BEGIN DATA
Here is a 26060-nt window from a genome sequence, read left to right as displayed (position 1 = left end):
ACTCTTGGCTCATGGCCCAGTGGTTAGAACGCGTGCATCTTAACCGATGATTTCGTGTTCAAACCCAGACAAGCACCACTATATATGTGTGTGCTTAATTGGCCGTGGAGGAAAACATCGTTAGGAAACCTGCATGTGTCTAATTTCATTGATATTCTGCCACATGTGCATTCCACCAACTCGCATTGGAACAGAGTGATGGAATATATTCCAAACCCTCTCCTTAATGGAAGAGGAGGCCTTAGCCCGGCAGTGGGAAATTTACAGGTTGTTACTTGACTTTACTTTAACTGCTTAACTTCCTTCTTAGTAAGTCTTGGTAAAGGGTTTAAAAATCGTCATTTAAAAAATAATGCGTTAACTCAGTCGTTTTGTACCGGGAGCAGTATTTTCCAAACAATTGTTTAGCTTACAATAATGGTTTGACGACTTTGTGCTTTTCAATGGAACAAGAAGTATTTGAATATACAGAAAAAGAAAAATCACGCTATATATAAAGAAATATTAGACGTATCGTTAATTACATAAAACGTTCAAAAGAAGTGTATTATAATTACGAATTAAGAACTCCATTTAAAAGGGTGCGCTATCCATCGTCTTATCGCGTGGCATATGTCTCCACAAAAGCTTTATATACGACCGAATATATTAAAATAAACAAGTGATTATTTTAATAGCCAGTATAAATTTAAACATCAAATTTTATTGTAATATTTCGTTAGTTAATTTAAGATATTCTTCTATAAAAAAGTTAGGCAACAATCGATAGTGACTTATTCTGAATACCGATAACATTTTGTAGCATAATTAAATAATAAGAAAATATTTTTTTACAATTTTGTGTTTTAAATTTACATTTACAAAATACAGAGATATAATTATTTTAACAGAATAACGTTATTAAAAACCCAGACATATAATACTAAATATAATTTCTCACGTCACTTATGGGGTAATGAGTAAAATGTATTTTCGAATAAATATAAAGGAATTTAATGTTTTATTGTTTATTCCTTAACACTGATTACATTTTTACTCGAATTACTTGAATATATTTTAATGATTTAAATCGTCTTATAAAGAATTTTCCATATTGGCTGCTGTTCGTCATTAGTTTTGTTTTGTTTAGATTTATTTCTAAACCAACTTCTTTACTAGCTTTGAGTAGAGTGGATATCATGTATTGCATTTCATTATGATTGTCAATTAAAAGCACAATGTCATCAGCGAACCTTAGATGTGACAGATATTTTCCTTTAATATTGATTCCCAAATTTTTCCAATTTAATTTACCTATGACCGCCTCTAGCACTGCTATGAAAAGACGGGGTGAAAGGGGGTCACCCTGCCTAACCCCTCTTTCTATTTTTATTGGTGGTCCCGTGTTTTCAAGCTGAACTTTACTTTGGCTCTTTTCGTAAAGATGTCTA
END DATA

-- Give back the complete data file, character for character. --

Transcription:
Here is a 26060-nt window from a genome sequence, read left to right as displayed (position 1 = left end):
ACTCTTGGCTCATGGCCCAGTGGTTAGAACGCGTGCATCTTAACCGATGATTTCGTGTTCAAACCCAGACAAGCACCACTATATATGTGTGTGCTTAATTGGCCGTGGAGGAAAACATCGTTAGGAAACCTGCATGTGTCTAATTTCATTGATATTCTGCCACATGTGCATTCCACCAACTCGCATTGGAACAGAGTGATGGAATATATTCCAAACCCTCTCCTTAATGGAAGAGGAGGCCTTAGCCCGGCAGTGGGAAATTTACAGGTTGTTACTTGACTTTACTTTAACTGCTTAACTTCCTTCTTAGTAAGTCTTGGTAAAGGGTTTAAAAATCGTCATTTAAAAAATAATGCGTTAACTCAGTCGTTTTGTACCGGGAGCAGTATTTTCCAAACAATTGTTTAGCTTACAATAATGGTTTGACGACTTTGTGCTTTTCAATGGAACAAGAAGTATTTGAATATACAGAAAAAGAAAAATCACGCTATATATAAAGAAATATTAGACGTATCGTTAATTACATAAAACGTTCAAAAGAAGTGTATTATAATTACGAATTAAGAACTCCATTTAAAAGGGTGCGCTATCCATCGTCTTATCGCGTGGCATATGTCTCCACAAAAGCTTTATATACGACCGAATATATTAAAATAAACAAGTGATTATTTTAATAGCCAGTATAAATTTAAACATCAAATTTTATTGTAATATTTCGTTAGTTAATTTAAGATATTCTTCTATAAAAAAGTTAGGCAACAATCGATAGTGACTTATTCTGAATACCGATAACATTTTGTAGCATAATTAAATAATAAGAAAATATTTTTTTACAATTTTGTGTTTTAAATTTACATTTACAAAATACAGAGATATAATTATTTTAACAGAATAACGTTATTAAAAACCCAGACATATAATACTAAATATAATTTCTCACGTCACTTATGGGGTAATGAGTAAAATGTATTTTCGAATAAATATAAAGGAATTTAATGTTTTATTGTTTATTCCTTAACACTGATTACATTTTTACTCGAATTACTTGAATATATTTTAATGATTTAAATCGTCTTATAAAGAATTTTCCATATTGGCTGCTGTTCGTCATTAGTTTTGTTTTGTTTAGATTTATTTCTAAACCAACTTCTTTACTAGCTTTGAGTAGAGTGGATATCATGTATTGCATTTCATTATGATTGTCAATTAAAAGCACAATGTCATCAGCGAACCTTAGATGTGACAGATATTTTCCTTTAATATTGATTCCCAAATTTTTCCAATTTAATTTACCTATGACCGCCTCTAGCACTGCTATGAAAAGACGGGGTGAAAGGGGGTCACCCTGCCTAACCCCTCTTTCTATTTTTATTGGTGGTCCCGTGTTTTCAAGCTGAACTTTACTTTGGCTCTTTTCGTAAAGATGTCTA